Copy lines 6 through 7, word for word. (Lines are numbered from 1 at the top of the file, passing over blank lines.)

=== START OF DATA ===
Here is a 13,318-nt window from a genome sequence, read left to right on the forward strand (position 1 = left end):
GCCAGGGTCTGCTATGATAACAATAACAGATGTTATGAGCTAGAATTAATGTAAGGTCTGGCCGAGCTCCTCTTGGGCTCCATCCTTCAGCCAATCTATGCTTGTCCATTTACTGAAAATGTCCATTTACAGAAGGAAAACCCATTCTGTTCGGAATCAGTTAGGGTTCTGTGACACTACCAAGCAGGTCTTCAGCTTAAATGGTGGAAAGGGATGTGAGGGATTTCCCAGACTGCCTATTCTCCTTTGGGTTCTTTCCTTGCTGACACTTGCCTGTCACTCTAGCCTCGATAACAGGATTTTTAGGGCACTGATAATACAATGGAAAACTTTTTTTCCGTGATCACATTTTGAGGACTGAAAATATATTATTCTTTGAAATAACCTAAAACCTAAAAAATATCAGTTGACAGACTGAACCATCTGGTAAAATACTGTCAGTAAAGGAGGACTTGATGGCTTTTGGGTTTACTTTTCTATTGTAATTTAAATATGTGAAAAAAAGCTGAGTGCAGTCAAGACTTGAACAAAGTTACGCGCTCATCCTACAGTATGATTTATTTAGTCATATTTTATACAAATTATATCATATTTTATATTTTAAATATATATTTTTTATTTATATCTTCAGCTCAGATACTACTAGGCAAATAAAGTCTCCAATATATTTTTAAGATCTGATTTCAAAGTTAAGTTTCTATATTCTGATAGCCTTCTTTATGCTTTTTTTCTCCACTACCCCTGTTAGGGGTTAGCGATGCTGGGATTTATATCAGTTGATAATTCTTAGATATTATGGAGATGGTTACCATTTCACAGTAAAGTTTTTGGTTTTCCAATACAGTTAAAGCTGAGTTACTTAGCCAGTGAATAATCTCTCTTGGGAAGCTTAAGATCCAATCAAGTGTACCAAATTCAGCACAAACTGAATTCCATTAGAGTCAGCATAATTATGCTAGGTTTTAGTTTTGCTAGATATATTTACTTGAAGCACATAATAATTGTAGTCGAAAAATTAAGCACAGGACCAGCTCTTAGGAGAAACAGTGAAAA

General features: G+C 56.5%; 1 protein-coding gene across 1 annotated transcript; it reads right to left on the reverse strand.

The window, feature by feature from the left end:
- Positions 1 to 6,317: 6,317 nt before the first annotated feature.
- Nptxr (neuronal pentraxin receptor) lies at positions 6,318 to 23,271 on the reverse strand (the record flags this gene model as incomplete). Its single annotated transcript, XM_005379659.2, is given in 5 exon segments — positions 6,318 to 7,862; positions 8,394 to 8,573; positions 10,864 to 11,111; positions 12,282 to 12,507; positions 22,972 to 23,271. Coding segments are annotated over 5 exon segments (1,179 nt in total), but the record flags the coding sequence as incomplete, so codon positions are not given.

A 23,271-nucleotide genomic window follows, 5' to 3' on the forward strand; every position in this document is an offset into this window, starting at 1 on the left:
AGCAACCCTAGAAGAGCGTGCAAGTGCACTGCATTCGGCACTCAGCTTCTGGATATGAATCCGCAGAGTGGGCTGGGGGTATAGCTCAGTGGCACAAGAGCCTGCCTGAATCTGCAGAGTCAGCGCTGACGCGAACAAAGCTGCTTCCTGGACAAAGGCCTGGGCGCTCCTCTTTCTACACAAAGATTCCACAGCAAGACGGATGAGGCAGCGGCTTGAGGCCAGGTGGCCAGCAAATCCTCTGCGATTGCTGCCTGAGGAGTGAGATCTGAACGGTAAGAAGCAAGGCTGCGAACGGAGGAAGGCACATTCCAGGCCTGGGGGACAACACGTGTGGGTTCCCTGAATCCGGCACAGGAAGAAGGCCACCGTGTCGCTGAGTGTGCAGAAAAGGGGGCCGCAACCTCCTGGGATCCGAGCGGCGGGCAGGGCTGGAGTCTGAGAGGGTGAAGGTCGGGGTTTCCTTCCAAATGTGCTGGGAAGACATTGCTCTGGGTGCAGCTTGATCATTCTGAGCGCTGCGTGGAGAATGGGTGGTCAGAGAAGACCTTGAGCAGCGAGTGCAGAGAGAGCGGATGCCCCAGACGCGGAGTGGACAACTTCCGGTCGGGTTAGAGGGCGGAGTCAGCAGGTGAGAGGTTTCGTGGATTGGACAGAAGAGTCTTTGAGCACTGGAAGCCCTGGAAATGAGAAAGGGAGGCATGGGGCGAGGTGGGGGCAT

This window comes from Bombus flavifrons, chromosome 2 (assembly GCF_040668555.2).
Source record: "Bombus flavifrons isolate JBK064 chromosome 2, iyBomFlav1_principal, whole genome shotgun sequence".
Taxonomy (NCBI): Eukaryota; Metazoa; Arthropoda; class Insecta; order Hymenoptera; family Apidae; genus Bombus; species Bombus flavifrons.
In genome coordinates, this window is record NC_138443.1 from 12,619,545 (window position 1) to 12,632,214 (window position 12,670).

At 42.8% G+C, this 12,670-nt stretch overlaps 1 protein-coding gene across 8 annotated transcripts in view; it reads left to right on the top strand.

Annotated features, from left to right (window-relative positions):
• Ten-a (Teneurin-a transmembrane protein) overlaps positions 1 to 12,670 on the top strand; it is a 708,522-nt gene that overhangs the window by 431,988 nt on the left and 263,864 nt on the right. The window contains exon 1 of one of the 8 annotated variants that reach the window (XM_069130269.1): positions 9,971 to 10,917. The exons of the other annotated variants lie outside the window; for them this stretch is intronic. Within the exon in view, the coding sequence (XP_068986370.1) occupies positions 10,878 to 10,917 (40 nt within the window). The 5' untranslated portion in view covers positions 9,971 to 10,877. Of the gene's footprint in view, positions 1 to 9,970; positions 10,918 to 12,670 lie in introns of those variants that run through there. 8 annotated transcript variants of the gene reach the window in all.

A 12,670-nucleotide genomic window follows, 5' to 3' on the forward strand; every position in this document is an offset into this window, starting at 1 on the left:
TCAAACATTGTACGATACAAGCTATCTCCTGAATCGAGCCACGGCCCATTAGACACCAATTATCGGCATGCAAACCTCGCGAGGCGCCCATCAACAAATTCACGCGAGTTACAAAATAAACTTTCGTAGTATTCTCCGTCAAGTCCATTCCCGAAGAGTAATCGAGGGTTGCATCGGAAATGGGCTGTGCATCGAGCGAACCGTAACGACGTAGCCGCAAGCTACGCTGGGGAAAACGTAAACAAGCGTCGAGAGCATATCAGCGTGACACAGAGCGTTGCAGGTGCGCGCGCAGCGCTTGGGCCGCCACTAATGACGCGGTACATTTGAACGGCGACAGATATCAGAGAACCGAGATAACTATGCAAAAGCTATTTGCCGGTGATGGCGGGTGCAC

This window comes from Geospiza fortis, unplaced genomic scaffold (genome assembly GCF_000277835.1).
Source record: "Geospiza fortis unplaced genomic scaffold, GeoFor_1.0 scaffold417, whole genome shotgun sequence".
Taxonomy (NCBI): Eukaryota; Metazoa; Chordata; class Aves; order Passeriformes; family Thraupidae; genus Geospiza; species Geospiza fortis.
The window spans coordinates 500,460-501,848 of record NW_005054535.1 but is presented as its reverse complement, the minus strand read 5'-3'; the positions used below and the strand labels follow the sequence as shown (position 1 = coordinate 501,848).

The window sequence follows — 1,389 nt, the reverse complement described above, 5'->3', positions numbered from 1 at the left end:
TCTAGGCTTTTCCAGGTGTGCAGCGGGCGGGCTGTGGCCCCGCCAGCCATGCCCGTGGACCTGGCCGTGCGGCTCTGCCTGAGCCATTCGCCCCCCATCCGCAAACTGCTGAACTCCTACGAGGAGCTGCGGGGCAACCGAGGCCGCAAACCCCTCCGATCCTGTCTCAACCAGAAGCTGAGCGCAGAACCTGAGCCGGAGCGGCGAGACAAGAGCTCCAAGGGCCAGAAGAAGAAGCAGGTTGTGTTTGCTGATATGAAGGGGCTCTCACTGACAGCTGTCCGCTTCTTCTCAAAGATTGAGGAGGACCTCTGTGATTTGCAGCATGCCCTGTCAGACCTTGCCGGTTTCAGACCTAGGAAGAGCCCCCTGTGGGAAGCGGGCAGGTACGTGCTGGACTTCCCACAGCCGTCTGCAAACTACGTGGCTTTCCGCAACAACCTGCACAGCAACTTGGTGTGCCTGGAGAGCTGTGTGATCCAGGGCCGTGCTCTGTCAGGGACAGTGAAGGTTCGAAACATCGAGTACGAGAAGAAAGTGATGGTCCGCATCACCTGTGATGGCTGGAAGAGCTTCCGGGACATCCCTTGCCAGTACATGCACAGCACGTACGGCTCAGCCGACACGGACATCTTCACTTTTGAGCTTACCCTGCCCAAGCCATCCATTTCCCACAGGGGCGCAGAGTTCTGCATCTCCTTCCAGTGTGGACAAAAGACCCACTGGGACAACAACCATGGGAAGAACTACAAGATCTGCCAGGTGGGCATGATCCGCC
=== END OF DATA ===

- Nptxr (neuronal pentraxin receptor) lies at positions 6,318 to 23,271 on the reverse strand (the record flags this gene model as incomplete). Its single annotated transcript, XM_005379659.2, is given in 5 exon segments — positions 6,318 to 7,862; positions 8,394 to 8,573; positions 10,864 to 11,111; positions 12,282 to 12,507; positions 22,972 to 23,271. Coding segments are annotated over 5 exon segments (1,179 nt in total), but the record flags the coding sequence as incomplete, so codon positions are not given.

A 23,271-nucleotide genomic window follows, 5' to 3' on the forward strand; every position in this document is an offset into this window, starting at 1 on the left: